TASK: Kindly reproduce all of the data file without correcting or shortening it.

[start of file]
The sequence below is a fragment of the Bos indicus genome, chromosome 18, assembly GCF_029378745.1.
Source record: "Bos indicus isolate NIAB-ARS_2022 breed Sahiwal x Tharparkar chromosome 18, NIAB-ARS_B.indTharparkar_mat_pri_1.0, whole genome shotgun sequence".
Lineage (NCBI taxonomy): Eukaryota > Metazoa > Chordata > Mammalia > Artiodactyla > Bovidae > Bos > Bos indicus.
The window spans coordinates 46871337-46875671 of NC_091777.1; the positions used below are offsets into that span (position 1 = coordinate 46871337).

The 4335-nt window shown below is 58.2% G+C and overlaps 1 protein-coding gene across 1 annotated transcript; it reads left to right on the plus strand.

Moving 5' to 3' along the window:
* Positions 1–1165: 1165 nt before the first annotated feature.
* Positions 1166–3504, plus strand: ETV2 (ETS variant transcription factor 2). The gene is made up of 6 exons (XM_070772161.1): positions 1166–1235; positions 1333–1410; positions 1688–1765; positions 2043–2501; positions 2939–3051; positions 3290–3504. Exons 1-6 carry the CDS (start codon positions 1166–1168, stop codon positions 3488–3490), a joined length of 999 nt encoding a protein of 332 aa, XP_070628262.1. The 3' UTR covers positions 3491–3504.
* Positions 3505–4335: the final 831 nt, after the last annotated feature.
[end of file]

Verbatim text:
The sequence below is a fragment of the Bos indicus genome, chromosome 18, assembly GCF_029378745.1.
Source record: "Bos indicus isolate NIAB-ARS_2022 breed Sahiwal x Tharparkar chromosome 18, NIAB-ARS_B.indTharparkar_mat_pri_1.0, whole genome shotgun sequence".
Lineage (NCBI taxonomy): Eukaryota > Metazoa > Chordata > Mammalia > Artiodactyla > Bovidae > Bos > Bos indicus.
The window spans coordinates 46871337-46875671 of NC_091777.1; the positions used below are offsets into that span (position 1 = coordinate 46871337).

The 4335-nt window shown below is 58.2% G+C and overlaps 1 protein-coding gene across 1 annotated transcript; it reads left to right on the plus strand.

Moving 5' to 3' along the window:
* Positions 1–1165: 1165 nt before the first annotated feature.
* Positions 1166–3504, plus strand: ETV2 (ETS variant transcription factor 2). The gene is made up of 6 exons (XM_070772161.1): positions 1166–1235; positions 1333–1410; positions 1688–1765; positions 2043–2501; positions 2939–3051; positions 3290–3504. Exons 1-6 carry the CDS (start codon positions 1166–1168, stop codon positions 3488–3490), a joined length of 999 nt encoding a protein of 332 aa, XP_070628262.1. The 3' UTR covers positions 3491–3504.
* Positions 3505–4335: the final 831 nt, after the last annotated feature.